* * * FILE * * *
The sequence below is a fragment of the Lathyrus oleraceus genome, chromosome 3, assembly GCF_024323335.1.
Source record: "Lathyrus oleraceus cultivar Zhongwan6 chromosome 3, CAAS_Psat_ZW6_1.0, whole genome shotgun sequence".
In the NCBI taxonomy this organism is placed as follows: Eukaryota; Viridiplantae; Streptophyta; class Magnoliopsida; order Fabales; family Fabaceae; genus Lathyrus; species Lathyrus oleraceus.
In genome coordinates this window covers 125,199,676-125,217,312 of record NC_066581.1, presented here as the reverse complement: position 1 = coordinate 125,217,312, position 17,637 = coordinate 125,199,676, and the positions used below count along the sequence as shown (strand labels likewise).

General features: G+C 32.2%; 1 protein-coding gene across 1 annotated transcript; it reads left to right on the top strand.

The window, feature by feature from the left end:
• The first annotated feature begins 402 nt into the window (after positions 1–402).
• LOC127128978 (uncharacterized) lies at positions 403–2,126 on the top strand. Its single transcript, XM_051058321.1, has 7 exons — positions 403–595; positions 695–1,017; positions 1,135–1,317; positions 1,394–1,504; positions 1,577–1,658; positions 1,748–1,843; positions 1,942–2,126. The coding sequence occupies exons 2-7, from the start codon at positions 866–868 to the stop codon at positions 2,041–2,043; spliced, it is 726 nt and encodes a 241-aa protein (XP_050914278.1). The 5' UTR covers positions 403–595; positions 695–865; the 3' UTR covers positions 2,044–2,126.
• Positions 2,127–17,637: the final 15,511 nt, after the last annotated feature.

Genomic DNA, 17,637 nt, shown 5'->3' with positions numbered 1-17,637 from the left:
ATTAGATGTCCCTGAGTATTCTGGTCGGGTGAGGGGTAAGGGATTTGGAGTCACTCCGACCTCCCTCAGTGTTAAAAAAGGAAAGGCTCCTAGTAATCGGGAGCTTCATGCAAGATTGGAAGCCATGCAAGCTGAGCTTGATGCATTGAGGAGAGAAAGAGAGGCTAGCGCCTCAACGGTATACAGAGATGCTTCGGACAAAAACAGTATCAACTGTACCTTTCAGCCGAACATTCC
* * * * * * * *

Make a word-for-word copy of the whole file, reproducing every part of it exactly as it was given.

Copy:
The sequence below is a fragment of the Lathyrus oleraceus genome, chromosome 3, assembly GCF_024323335.1.
Source record: "Lathyrus oleraceus cultivar Zhongwan6 chromosome 3, CAAS_Psat_ZW6_1.0, whole genome shotgun sequence".
In the NCBI taxonomy this organism is placed as follows: Eukaryota; Viridiplantae; Streptophyta; class Magnoliopsida; order Fabales; family Fabaceae; genus Lathyrus; species Lathyrus oleraceus.
In genome coordinates this window covers 125,199,676-125,217,312 of record NC_066581.1, presented here as the reverse complement: position 1 = coordinate 125,217,312, position 17,637 = coordinate 125,199,676, and the positions used below count along the sequence as shown (strand labels likewise).

General features: G+C 32.2%; 1 protein-coding gene across 1 annotated transcript; it reads left to right on the top strand.

The window, feature by feature from the left end:
• The first annotated feature begins 402 nt into the window (after positions 1–402).
• LOC127128978 (uncharacterized) lies at positions 403–2,126 on the top strand. Its single transcript, XM_051058321.1, has 7 exons — positions 403–595; positions 695–1,017; positions 1,135–1,317; positions 1,394–1,504; positions 1,577–1,658; positions 1,748–1,843; positions 1,942–2,126. The coding sequence occupies exons 2-7, from the start codon at positions 866–868 to the stop codon at positions 2,041–2,043; spliced, it is 726 nt and encodes a 241-aa protein (XP_050914278.1). The 5' UTR covers positions 403–595; positions 695–865; the 3' UTR covers positions 2,044–2,126.
• Positions 2,127–17,637: the final 15,511 nt, after the last annotated feature.

Genomic DNA, 17,637 nt, shown 5'->3' with positions numbered 1-17,637 from the left:
ATTAGATGTCCCTGAGTATTCTGGTCGGGTGAGGGGTAAGGGATTTGGAGTCACTCCGACCTCCCTCAGTGTTAAAAAAGGAAAGGCTCCTAGTAATCGGGAGCTTCATGCAAGATTGGAAGCCATGCAAGCTGAGCTTGATGCATTGAGGAGAGAAAGAGAGGCTAGCGCCTCAACGGTATACAGAGATGCTTCGGACAAAAACAGTATCAACTGTACCTTTCAGCCGAACATTCC